Me with the archaeology team at the Museum of the Resistance, Sperongia

My thanks go to Signor Pierlino Bergonzi, Professor Agostino Alberti and their colleagues of the Aircrash Po and Gruppo Ricercatori Aerei Caduti teams and the Muzeo Della Resistenza, Sperongia, for making this visit possible.  My appreciation also goes to Giulio Cavalli for acting as chaffeur and translator and Olivia Morrow for her cheerful patience and good humour on a day that can only be described as "blokeish".  Finally I wish to pay tribute to the memory of Officers Horsford and Watson as well as all the brave airmen, regardless of allegiance or nationality, who gave their lives in that terrible conflict.


Liv said...

love you daddy, this was such a fun day! you always had me doing boy things from fantasizing about bungee jumping, to racing cars. I think it's time for you to come have a mani pedi with me.

Mad Dog said...

Thanks again for being such a good sport. Don't know about a pedi but I'm up for a facial, some hot towels and a bit of waxing..

Ewan McArthur said...

Tried to put this post up last night but Google was making me do all sort of account logins :(

Anyway, hope you are well! Great blog on my fave aircraft. A couple of positive ID's for you :

The big armour plate is indeed armour plate, and is fitted at the very front behind the nose cone. The large rectangular hole was the inspection panel, and the whole lot was attached to the aircraft via dzus fasteners.

Pic 10 showing a couple of levers appears to be the upper assembly of the undercarriage, above the main legs, one of which you have in another pic.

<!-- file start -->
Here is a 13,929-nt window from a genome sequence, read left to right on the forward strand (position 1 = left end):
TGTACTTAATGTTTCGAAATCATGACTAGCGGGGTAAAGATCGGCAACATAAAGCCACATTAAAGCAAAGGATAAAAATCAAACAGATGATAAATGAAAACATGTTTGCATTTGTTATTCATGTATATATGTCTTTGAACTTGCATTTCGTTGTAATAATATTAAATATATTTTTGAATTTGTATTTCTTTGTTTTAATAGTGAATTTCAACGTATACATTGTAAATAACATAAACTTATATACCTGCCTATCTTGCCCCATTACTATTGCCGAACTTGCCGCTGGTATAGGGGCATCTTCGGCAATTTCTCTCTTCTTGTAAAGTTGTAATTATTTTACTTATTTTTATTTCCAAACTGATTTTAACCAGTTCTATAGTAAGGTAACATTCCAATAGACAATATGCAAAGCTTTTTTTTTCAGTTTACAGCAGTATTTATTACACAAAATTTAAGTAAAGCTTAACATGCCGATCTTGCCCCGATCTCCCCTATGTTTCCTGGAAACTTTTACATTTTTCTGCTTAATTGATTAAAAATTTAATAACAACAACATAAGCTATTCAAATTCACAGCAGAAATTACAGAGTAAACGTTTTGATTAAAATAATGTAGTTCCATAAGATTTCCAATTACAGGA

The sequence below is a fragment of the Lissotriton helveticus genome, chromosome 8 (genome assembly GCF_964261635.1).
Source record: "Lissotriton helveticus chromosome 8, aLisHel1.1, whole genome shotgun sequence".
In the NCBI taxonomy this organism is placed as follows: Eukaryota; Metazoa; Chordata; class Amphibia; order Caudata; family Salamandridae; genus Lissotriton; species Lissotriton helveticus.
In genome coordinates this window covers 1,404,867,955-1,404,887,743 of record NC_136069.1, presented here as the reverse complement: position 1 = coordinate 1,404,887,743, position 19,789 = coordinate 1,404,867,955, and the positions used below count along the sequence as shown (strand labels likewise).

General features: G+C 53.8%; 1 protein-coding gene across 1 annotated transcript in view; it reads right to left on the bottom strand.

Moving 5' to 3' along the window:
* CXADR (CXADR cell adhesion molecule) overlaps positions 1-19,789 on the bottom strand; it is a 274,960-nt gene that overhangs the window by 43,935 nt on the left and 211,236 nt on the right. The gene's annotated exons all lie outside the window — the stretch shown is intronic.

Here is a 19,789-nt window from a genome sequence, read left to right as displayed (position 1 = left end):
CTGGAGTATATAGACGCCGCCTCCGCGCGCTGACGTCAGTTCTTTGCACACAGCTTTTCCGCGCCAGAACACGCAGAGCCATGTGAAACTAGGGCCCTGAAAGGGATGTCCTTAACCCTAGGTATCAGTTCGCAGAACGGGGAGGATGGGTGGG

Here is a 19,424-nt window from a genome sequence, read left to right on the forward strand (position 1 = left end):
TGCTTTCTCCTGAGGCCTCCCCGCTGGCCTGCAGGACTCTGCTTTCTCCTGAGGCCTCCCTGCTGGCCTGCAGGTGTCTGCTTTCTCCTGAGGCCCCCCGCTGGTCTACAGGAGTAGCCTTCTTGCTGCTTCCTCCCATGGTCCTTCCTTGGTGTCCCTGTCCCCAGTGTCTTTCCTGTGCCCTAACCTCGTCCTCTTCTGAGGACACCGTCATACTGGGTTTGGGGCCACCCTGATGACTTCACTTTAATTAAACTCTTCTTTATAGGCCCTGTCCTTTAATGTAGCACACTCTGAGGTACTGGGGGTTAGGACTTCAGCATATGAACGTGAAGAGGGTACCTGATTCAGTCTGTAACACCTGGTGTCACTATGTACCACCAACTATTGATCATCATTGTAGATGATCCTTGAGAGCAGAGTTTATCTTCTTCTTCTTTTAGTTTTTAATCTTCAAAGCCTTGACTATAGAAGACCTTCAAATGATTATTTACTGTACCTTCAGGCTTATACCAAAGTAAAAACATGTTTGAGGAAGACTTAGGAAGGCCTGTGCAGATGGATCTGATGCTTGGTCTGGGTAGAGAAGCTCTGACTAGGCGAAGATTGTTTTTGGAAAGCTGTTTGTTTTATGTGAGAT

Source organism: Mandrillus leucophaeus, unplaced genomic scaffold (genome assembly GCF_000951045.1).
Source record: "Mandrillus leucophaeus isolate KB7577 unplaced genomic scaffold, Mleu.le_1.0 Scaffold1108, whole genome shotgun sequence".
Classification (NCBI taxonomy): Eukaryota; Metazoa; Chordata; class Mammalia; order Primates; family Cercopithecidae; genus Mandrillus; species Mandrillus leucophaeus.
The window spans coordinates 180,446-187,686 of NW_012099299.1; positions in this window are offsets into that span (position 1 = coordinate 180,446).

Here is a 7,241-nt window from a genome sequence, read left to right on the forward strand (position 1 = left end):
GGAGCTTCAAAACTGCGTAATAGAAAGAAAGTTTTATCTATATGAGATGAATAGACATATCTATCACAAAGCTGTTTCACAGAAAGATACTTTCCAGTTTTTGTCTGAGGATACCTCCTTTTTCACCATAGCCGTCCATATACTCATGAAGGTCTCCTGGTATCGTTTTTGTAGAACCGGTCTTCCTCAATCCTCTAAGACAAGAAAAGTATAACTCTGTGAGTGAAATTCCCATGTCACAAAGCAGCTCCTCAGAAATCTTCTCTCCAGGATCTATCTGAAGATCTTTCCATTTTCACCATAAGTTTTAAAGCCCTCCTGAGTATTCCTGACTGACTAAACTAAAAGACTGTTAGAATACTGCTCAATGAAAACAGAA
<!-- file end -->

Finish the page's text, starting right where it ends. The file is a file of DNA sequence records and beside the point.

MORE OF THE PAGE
Pic 11, not entirely sure but would suggest from my limited knowledge that you are indeed correct and the chute is a feeder of some sort for one of the wing guns (makes sense looking at the frame its attached too, but cannot see a proper pic in the manual)

Panels are always interesting ! Did any of them have numbers or data plates attached to them? Sometimes that often helps, though of course dataplate type things are the first thing to go to souvenir hunters :(

Anyway hope that helps, I'm still gathering parts along the way in the hope that I can do at the very least a cockpit or more in a few years. Cheers, Ewan

Mad Dog said...

Ewan, thank you so much for your comments and the IDs -you really do know the Beau. The undercarriage mechanism has some numbers on it and I have more photos of the other parts. If you are interested I'll email them to you. Best regards, John

Anthony said...

Excellent work (Anthony from ArchaeoBlog here). Also checked out the other post as well. Both are invaluable from a historical perspective for maintaining knowledge about the locations, sites, and the parts that were recovered.

Mad Dog said...

Thanks for dropping by, Anthony. Also for the kind comment. I'm finding my limited ventures into military archaeology both fascinating and addictive.